‘HeterophonicDada’ CHIE ONO and SATOKO SHIDAHARA will conduct a “JAPANESE INSHU WASHI COSTUME-HAIR & MAKE UP workshop & exhibit come February 15, 2014 at The Atrium of SM AURA Premier, McKinley Parkway at 6 p.m. in collaboration with Sinag Arts , Japan Foundation, SM Aura and The Block SM North Edsa.
In the 1st Viva Vigan World Costume Festival held in Vigan City in April 2013, one of the highly appreciated and well-attended activities of the festival was the Costume Assemblage Workshop conducted by “HeterophonicDada” CHIE ONO and SATOKO SHIDAHARA, because of its innovative way of designing and creating costume and make up.
Workshop on February 20-22 is open to enthusiasts and designers who would like to enhance their creativity in theater costume design, hair and makeup. For inquiries you may contact Mobile (63 0906) 3522 146 or call 531-3491 or email email@example.com
The music of the legendary pop-rock band Aegis conquers the local theater scene as the Philippine Educational Theater Association (PETA) closes its 46th Theater Season with “Rak of Aegis”, a Pinoy rock comedy-musical featuring the songs of Aegis. Opening January 31 at The PETA Theater Center, “Rak of Aegis” will run for 6 weeks, Fridays to Sundays until March 9, 2014.
The highly anticipated new musical will feature chart-topping songs of the 90s Pinoy rock band Aegis, such as “Luha,” “Halik,” “Sundot,” “Christmas Bonus,” and “Basang-basa sa Ulan” performed by a mix of talented theater artists led by Isay Alvarez-Seña, Robert Seña, Aicelle Santos, and Joan Bugcat.
Cast members include Kalila Aguilos, Ron Alfonso, Jet Barrun, Kakai Bautista, Poppert Bernadas, Gimbey Dela Cruz, Nor Domingo, Neomi Gonzales, Pepe Herrera, Carlon Matobato, Julienne Mendoza, John Moran, Jerald Napoles, Gie Onida, Phillip Palmos, Myke Salomon, Paeng Sudayan, and Gold Villar.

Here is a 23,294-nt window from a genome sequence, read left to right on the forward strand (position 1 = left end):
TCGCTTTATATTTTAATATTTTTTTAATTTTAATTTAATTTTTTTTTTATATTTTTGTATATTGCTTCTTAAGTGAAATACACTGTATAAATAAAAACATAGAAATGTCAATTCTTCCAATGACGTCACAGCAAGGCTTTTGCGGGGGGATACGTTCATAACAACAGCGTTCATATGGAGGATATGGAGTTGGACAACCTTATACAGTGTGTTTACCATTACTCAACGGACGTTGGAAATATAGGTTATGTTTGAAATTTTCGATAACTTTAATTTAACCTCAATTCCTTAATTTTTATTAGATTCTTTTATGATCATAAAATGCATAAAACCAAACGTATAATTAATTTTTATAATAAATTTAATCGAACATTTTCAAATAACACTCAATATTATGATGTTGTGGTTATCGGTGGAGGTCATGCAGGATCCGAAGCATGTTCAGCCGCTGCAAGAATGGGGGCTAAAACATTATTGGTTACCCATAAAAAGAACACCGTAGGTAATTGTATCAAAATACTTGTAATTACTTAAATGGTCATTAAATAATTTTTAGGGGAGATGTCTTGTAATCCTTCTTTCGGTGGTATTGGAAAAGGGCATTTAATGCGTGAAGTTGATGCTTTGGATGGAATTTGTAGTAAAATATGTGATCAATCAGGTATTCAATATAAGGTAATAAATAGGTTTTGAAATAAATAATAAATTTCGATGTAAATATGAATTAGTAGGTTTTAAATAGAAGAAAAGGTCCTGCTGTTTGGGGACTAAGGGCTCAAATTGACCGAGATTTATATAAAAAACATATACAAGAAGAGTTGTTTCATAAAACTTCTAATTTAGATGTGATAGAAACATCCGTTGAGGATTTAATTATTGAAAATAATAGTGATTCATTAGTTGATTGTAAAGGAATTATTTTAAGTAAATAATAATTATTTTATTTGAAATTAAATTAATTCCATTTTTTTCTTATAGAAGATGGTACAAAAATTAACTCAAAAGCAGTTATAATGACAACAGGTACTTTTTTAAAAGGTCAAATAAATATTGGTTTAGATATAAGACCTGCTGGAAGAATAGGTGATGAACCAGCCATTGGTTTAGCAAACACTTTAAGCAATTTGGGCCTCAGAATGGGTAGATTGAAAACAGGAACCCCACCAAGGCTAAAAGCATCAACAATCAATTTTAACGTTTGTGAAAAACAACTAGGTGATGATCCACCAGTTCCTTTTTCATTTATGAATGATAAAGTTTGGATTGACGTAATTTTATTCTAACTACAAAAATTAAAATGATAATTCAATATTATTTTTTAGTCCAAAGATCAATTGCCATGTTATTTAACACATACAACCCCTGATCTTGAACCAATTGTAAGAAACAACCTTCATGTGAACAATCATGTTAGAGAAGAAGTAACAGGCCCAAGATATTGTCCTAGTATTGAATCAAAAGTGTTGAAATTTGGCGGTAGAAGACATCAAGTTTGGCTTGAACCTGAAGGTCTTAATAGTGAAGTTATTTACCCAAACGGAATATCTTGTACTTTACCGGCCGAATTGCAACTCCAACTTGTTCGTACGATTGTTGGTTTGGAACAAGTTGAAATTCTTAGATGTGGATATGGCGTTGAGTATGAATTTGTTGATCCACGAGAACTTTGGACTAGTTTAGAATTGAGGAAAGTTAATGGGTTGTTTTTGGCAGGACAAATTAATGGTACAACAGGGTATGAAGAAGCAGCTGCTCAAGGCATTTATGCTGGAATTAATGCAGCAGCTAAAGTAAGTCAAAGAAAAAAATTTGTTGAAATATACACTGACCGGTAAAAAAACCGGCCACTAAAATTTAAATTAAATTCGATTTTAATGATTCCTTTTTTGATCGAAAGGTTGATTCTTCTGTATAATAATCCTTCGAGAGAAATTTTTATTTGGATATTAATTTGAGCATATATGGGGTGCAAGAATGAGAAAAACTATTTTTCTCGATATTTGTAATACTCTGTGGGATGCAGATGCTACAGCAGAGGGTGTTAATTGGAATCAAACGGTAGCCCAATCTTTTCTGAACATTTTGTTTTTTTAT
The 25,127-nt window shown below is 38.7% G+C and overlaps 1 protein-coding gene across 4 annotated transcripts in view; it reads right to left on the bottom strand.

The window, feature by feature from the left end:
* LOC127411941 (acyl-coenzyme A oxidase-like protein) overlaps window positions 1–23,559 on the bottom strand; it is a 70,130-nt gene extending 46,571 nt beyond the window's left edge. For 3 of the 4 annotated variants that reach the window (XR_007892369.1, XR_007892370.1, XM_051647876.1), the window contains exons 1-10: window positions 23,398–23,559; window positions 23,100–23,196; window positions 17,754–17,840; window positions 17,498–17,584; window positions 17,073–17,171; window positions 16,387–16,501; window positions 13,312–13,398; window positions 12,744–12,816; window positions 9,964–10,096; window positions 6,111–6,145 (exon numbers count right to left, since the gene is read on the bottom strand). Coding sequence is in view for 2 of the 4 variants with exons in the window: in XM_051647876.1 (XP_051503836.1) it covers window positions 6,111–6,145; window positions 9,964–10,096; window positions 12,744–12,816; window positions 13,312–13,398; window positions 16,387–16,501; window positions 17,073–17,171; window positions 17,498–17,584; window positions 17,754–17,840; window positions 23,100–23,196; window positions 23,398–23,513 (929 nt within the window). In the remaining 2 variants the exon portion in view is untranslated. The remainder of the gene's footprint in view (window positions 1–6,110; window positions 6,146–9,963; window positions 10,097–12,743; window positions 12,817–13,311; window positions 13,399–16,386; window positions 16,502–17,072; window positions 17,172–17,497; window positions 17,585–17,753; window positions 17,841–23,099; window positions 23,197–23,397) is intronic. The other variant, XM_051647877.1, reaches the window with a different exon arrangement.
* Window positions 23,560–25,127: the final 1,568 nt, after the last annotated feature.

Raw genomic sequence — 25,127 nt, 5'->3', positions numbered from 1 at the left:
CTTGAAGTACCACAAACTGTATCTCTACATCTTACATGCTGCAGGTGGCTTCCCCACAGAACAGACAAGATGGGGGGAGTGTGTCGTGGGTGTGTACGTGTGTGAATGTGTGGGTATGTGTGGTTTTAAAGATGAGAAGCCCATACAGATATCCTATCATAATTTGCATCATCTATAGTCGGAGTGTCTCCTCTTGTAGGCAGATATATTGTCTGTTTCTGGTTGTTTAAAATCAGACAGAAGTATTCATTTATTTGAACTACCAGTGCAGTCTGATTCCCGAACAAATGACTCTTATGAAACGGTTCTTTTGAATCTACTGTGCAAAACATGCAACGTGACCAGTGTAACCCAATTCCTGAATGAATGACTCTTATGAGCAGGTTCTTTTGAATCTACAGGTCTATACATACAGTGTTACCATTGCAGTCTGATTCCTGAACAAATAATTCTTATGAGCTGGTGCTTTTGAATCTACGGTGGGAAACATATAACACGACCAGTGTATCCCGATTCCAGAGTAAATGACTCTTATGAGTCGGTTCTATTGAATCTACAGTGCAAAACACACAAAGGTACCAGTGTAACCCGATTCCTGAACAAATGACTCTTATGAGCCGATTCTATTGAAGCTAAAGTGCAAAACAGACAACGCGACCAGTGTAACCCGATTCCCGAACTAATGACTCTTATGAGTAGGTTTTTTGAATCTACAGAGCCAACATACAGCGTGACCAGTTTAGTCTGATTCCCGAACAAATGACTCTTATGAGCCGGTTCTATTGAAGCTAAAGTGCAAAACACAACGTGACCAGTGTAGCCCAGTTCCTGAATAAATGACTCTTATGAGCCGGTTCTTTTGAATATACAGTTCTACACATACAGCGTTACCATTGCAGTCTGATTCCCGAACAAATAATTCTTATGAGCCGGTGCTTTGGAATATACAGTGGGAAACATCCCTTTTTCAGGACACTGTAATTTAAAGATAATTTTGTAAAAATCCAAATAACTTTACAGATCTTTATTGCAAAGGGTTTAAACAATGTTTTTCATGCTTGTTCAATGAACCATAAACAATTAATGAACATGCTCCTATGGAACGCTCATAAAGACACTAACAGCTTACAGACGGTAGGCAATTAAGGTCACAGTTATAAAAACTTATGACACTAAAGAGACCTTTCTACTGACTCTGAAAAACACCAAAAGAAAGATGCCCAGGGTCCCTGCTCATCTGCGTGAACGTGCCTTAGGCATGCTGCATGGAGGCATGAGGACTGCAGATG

A story of love, fame and resilience, the narrative revolves around the residents of the flooded village of Villa Venizia. At the center of the story is Aileen (Aicelle Santos alternating with Joan Bugcat) a young mall promodizer caught in the web of finding love and seeking fame to support her family.
Aileen’s family like the other residents are greatly affected by the flood. Her father Kiel is in the brink of losing his job as baranggay captain Mary Jane (Isay Alvarez-Seña) plans to close her failing shoe factory. Knowing that her income will never be enough to make ends meet, Aileen decides to make a video of herself in the hopes of becoming the next YouTube sensation. Aileen’s suitor Tolits (Jerald Napoles alternating with Pepe Herrera) posts the video online, unaware that it will put Villa Venizia under the spotlight and change their lives forever.
“Rak of Aegis” is a musical filled with visual spectacle showcasing the Pinoy’s natural love for music and innate resilience in the face of calamity. The musical is created by the same women behind PETA’s hit comedy musical “Care Divas,” PETA Artistic Director Maribel Legarda and Palanca Award-winning writer Liza Magtoto, with musical arrangement and musical direction by actor-musician Myke Salomon.
“Rak of Aegis” also consists of a talented artistic team which includes Gio Gahol (choreography), Jonjon Villareal (lighting design), Mio Infante (production design), Carlo Pagunaling (costume design), Maco Custodio (shoe design), and Joan Pamintuan (accessory design).
The play runs from January 31 to March 9, 2014 at The PETA Theater Center located at No.5 Eymard Drive, New Manila, Quezon City. Shows are on weekends, Fridays to Sundays, Friday and Saturday at 3:00 P.M. and 8:00 P.M. and Sundays at 10:00 A.M. and 3:00 P.M., except Feb 23 with shows at 10:00A.M and 8:00 P.M., Mar 2 at 3:00 P.M. and 8:00PM. Two special Thursday evening shows are scheduled on Feb 27, 8:00 P.M. and Mar 6, 8:00 P.M.